Erica Luce credits her husband’s upbringing for her children’s willingness to serve their neighbors. “Dan spent his life serving others because his parents were so others-focused,” said the member of Delta Church in Springfield. That’s why their three children can often be found raking or shoveling to help a neighbor, or baking a welcome present for neighborhood newcomers.

“It’s given us so much room to speak truth into other people’s lives that are not really even seeking God,” Luce said. “They see faith in action, whether they want it or not.”

“It’s given us so much room to speak truth into other people’s lives that are not really even seeking God.” – Erica Luce, Delta Church

It’s been contagious on their block too, she said, recalling a time when her 12-year-son was shoveling a neighbor’s driveway and another neighbor came out to help.

Seeing the family home as missionary tool—whether it’s a place to invite people to, or a place missionaries are sent out of—is something Christians needs to recapture, Chad Williams said. Too often, we’ve lost the idea that our neighborhoods and workplaces are mission fields. Instead of seeing people’s need for Jesus, we see our co-workers and neighbors simply as people we interact with—and, if they’re hurting, we often don’t know it.

Rather than backing away from a culture that seems increasingly far from the gospel, Christian families have an opportunity to lean in closer, Williams said.

“If we really want to make an impact and get to know them, we’ve got to start engaging them in a way that they’re not expecting.”

South Loop of Chicago

South Loop of Chicago.

My wife, Cindy, and I have moved to a new home in a mid-rise building in Chicago’s South Loop. Relocating from the Uptown neighborhood where we lived the past two years, this feels like a new mission field. We’re approaching the community as missionaries.

Our seven-year old Australian Shepherd, Yabbo, has proven an effective missionary in his own right. He provides the opportunity to initiate conversations easily. In keeping with the breed, Yabbo is well mannered, charming, and appreciates attention. With Yabbo’s help, Cindy and I have begun to meet the wide variety of people in our mission field and to engage them in conversation. We’re learning what is important to them, how they think, and who they are.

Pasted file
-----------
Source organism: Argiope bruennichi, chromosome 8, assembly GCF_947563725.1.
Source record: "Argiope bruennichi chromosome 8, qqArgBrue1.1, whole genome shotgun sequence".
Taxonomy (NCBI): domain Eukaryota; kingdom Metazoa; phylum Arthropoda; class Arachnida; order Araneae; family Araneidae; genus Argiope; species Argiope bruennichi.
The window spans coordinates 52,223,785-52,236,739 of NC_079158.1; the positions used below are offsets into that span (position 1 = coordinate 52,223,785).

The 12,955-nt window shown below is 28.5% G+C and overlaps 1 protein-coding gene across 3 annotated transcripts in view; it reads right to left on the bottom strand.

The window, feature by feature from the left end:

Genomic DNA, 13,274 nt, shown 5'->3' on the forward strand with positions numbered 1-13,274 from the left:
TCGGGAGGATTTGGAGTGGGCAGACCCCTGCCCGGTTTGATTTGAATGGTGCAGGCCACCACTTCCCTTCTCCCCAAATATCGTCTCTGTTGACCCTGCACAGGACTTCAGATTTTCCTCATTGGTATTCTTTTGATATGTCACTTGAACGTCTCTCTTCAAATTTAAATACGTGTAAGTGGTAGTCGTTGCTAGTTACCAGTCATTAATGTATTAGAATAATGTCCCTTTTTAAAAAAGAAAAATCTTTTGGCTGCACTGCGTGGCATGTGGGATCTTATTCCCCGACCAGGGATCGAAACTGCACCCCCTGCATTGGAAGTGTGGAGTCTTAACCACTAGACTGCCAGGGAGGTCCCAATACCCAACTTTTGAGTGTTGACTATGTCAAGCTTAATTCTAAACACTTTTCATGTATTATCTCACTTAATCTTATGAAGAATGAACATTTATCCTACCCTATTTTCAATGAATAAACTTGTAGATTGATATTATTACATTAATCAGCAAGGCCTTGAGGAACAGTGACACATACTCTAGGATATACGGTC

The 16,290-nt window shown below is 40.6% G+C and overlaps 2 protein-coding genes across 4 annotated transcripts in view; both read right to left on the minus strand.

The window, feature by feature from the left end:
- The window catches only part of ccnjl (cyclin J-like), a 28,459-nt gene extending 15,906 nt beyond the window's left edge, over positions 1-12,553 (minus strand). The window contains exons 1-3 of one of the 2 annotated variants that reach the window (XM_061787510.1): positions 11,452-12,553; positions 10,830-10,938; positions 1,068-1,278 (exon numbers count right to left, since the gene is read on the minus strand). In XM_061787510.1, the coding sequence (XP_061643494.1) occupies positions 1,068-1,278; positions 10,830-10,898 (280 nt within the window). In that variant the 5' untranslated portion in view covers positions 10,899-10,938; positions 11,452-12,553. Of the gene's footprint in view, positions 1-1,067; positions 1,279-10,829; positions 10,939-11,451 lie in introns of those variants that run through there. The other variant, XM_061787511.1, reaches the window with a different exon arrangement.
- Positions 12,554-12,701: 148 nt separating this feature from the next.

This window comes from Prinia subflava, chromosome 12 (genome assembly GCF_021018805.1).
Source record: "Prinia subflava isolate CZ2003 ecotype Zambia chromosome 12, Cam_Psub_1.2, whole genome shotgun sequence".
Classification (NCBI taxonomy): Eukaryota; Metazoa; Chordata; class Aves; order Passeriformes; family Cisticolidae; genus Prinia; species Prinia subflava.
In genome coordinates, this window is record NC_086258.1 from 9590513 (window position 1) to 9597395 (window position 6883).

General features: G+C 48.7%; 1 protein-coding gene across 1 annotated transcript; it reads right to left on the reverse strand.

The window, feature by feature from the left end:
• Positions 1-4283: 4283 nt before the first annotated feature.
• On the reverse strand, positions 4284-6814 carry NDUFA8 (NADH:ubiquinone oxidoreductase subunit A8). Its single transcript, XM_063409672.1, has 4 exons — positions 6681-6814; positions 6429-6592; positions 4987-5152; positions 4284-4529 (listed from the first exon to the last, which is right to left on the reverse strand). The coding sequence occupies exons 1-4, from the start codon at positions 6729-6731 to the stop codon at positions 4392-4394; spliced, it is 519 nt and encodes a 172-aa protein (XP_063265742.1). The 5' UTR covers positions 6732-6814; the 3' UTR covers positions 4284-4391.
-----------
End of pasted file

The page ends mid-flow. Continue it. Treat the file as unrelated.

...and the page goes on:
Among our new neighbors are a 60-something couple who moved in a week after we did from a nearby condo. They waited two years for the right place in this building to hit the market. We’ve met a cautious 60-something mother and her hard-charging adult daughter who live together. One woman is single-again in her 40s and has an energetic, vocal small dog. Another couple, in their early 30s, has daughters who are ages three years and four months.

“Who are the people in the neighborhood?” Engage them in conversations. Common ground becomes an opening for the gospel.

If the condo association permits us, we’ll host monthly Sunday brunches as a means of getting to know our neighbors and develop relationships with them. Our objective is to bless our neighbors. We believe, deeply, that the place we live should be better because Jesus-followers are here. We seek to add value to their lives.

The relationships we develop will provide conduits for the gospel and opportunities for disciple making. We’re confident that some will hear the gospel for the first time. Others may have heard the gospel, but have never understood how it applies to their daily lives.
Our hope is that a new community of believers—a church—will emerge from the new believers and those who seek to grow in Christ-likeness.

Regardless of whether we’ve lived in the same place for decades or just moved some place new, we all have the opportunity to listen and learn. Ask as they do on Sesame Street, “Who are the people in the neighborhood?” Engage them in conversations. Common ground becomes an opening for the gospel. And we can begin to make disciples while going about our daily lives.

Dennis Conner is IBSA’s Church Planting Director for the Northeast Region.